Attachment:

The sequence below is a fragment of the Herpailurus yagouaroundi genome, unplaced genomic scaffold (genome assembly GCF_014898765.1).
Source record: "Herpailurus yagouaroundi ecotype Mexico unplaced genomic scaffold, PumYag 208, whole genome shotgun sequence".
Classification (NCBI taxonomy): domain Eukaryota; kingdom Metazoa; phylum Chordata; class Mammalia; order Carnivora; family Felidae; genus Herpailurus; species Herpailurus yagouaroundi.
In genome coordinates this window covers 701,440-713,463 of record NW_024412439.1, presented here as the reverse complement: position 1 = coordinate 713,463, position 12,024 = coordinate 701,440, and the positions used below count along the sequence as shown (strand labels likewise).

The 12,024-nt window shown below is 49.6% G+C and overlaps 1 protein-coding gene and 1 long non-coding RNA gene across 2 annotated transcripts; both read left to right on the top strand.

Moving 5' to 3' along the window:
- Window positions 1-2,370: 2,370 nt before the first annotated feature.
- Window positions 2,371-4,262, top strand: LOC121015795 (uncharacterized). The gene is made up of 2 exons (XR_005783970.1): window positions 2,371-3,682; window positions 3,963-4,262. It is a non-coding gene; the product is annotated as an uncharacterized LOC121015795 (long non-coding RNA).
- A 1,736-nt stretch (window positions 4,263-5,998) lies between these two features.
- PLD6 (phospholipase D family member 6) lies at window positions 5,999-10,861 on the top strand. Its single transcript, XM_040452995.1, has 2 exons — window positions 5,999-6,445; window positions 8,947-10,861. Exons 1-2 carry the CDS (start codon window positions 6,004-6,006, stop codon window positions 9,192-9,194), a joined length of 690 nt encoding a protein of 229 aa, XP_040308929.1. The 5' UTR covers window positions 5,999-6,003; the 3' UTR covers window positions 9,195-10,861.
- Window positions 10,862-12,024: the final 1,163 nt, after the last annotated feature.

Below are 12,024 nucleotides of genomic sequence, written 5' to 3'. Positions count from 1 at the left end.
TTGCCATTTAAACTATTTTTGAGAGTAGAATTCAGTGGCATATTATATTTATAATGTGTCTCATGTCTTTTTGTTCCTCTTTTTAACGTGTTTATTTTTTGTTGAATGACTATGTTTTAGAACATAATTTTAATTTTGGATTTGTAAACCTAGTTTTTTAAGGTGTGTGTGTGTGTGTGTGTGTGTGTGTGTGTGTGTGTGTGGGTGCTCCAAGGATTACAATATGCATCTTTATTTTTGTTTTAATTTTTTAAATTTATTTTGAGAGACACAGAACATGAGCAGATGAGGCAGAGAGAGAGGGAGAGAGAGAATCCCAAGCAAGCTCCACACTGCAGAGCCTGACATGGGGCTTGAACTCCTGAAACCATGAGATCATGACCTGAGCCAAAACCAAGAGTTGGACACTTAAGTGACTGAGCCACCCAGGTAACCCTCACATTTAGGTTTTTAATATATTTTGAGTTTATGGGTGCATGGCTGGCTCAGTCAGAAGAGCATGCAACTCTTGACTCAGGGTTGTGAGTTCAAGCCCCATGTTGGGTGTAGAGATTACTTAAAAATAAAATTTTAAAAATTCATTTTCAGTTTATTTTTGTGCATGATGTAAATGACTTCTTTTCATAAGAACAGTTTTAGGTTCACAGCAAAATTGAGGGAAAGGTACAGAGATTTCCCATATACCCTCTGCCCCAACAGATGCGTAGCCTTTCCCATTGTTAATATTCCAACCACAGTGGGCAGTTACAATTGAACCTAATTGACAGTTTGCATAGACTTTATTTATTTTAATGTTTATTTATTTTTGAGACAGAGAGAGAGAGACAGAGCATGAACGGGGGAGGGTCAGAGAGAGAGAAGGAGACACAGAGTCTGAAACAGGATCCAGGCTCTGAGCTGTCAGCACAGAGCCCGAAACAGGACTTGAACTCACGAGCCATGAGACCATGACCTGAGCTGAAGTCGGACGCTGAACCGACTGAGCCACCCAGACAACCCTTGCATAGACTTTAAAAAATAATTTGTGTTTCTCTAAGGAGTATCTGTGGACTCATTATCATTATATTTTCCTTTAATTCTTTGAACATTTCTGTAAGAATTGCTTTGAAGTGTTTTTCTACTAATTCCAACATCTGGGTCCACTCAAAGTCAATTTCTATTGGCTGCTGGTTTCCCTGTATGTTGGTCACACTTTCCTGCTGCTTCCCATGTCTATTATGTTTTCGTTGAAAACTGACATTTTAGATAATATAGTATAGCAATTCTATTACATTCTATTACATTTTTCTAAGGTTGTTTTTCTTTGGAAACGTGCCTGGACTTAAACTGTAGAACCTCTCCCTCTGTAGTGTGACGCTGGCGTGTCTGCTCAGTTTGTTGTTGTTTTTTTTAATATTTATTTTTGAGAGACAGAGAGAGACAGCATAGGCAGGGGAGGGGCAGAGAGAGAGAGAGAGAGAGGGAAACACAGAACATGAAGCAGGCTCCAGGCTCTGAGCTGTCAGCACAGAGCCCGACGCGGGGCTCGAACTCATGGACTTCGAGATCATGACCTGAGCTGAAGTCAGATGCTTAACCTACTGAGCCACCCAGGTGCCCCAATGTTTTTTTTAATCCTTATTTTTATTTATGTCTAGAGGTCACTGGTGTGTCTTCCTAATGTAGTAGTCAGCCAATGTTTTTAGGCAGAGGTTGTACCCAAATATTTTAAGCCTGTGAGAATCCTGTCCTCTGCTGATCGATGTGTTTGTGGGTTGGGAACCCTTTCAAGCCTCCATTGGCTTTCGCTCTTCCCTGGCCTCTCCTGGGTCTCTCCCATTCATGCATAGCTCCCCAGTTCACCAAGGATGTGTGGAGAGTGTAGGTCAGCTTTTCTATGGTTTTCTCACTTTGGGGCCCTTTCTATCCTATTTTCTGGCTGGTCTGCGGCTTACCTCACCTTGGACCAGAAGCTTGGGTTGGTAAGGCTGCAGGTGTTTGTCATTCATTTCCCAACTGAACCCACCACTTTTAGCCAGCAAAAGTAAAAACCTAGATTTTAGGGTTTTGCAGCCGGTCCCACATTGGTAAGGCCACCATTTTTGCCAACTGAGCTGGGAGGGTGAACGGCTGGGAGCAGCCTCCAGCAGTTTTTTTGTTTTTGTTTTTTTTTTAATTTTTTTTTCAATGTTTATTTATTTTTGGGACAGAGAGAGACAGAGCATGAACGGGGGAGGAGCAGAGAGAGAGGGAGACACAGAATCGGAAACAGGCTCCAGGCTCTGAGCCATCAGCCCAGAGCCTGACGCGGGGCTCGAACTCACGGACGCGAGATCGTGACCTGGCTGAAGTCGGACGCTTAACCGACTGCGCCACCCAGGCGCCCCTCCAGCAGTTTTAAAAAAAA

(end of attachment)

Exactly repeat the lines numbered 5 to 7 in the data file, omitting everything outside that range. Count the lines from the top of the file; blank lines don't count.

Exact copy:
The 12,024-nt window shown below is 49.6% G+C and overlaps 1 protein-coding gene and 1 long non-coding RNA gene across 2 annotated transcripts; both read left to right on the top strand.

Moving 5' to 3' along the window:
- Window positions 1-2,370: 2,370 nt before the first annotated feature.